Lily's needs first, I would be looking at a special school or, at the very
least, a high school that has a unit. After I mentioned that I was looking at
just a mainstream
high school, she told me that she did not realise they take kids like Lily—like
Lily is some other form of child. This conversion was also directly in front of
Other parents commented that, while their chosen school was unable to
officially reject their child's enrolment, the process was draining and made to
feel like a battle. For parents and families of students with disability, they
are always made acutely aware of the costs and troubles the school will incur
in providing education, in a way that other parents are not
From the outset it was made very clear to us in all other
settings outside of the special school – there is insufficient resources to
We were clearly advised that she would not be able to have
access to a full time aide (by both public and Catholic schools) – despite the
serious concerns about her safety and the safety of other children.
This made us feel like we had to fight from the outset as we
were aware, and all of the support people in her life (kinder, Paediatrician,
Early Intervention, Speech Pathologist) were also aware that her safety would
be significantly at risk if she did not have an adult capable of supervising
her at all times, including at play times, when she started school.
It was also devastating as from the outset it made us feel
like Scarlett was a burden and we were a burden. The conversation would
inevitably turn to money – which again reinforced that we were a burden. This
also had an impact on our elder daughter who did not understand why it was such
a big deal for Scarlett to come to school – and that’s a significant point –
children and families without disabilities do not need to have these
conversations. They are welcomed, knowing it will take resources to support
them, but that’s ok, but for those with disabilities the systems has already
deemed that the resources required are too much (as they are not available),
and as such – the systemic discrimination exists before you even set foot
within a school.
Another parent noted that for students whose disability does not attract
additional funding, this practice of gatekeeping can be particularly
When the school was given the official diagnosis the very
first words from the Principals mouth were 'what funding is available?' When no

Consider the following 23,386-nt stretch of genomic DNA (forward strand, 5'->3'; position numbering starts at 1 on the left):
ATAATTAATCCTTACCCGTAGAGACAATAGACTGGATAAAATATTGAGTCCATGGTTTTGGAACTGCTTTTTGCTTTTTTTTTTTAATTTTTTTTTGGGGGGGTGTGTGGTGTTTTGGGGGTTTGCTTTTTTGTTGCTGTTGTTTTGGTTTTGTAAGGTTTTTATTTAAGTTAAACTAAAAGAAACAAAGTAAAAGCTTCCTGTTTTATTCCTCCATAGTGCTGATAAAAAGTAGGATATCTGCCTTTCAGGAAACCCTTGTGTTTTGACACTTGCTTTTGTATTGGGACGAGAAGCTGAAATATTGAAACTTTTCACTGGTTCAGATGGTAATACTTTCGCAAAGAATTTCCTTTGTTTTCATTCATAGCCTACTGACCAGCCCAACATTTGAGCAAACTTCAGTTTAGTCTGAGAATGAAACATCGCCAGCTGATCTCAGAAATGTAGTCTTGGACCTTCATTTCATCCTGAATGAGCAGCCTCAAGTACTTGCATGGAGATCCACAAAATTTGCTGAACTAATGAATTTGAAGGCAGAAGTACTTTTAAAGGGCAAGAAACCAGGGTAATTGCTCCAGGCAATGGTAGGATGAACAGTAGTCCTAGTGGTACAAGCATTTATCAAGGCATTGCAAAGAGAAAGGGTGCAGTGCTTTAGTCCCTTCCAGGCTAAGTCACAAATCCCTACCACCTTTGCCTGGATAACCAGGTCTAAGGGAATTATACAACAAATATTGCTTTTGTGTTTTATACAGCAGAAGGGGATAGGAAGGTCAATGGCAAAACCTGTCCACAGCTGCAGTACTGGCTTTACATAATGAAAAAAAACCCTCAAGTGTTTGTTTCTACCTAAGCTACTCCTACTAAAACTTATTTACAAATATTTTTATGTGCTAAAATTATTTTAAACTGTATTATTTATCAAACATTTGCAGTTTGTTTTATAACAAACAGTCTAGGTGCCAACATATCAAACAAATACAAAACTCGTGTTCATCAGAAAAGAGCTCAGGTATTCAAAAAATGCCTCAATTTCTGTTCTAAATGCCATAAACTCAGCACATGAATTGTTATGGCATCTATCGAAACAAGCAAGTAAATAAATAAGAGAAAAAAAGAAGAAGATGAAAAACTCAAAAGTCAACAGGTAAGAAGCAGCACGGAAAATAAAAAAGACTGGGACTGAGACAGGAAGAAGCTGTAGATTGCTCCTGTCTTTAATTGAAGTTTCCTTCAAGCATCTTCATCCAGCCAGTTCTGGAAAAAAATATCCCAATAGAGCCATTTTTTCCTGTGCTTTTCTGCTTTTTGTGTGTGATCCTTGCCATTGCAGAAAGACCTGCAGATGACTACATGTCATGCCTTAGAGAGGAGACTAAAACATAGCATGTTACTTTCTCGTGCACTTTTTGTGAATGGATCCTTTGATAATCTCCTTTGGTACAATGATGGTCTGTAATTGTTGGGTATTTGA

funding was available for [Tourette's Syndrome] the school quickly became
disinterested in assisting my son in any way or accommodating his needs. School
became a constant battle and instead of assistance it felt as if every effort
was being made to make us want to take our son elsewhere as they simply did not
want to, and were incapable of offering the assistance required. We had a very
Ms Sue O'Reilly, of Down Syndrome Victoria, told the committee that
gatekeeping is one of the major issues her organisation hears about from
families. As noted above, parents of students with disability are frequently
told that providing an education to their children is too expensive for their
school, and thus are discouraged from enrolling them:
The biggest hurdle that families have is enrolling their
child into their local mainstream school—that is very stressful for them—and
then keeping them in a mainstream school. Some are told point blank that their
child should be at a special school, or they are not given the enrolment
details, or they are given the financial story around why the school cannot
accommodate their child.
For families, once their child is born with Down syndrome,
the whole starting school process from preschool is incredibly stressful. We
have three education consultants who work with families during that time,
trying to make them aware of their legal rights and advocate for them. But,
ultimately, we do not have a lot of power, apart from trying to support them.
That is the most frustrating thing for families. We know of schools that are
openly doing the wrong thing, but they are not accountable.
Family Advocacy, a New South Wales-based advocacy organisation for
people with disability, also reflected on this issue, and pointed out that,
while contemporary discrimination is more veiled than it once was,
discrimination against students with disabilities still occurs:
Discrimination continues in a much more subtle way than it
once did. Education providers may not inform families of children with
disabilities that they have a choice to be enrolled in the regular class and
that there are special measures to provide appropriate support. Often families
will be heavily persuaded to enrol their child in a support unit or segregated
school and told by multiple school professionals such as principals, teachers
and school counsellor that by considering a regular class for their child would
be detrimental to both their child and the other 'non-disabled' children.
Reflecting on her research in the area, Dr Rozanna Lilley, who has
published on the topic of parental experiences of gatekeeping in schools,
The practice of informally discouraging families from sending
their children with autism to mainstream schools continues in all three sectors
of the NSW education system – government, Independent and Catholic. Maternal
narratives of school exclusion suggest that mothers were often actively pushed
around by school gatekeepers who adopted a range of strategies to keep out
children diagnosed with autism.
This practice, Dr Lilley found, had flow-on effects beyond the actual
difficulties parents faced in enrolling their children in schools:
The ongoing and pervasive stigmatisation of students with
autism and their families by some school gatekeepers and educators has a very
negative emotional impact. Mothers' school exclusion narratives point to the
salience of experiences of stigmatisation in the lives of families of children
Referring to other research done in the area, Dr Lilley noted how a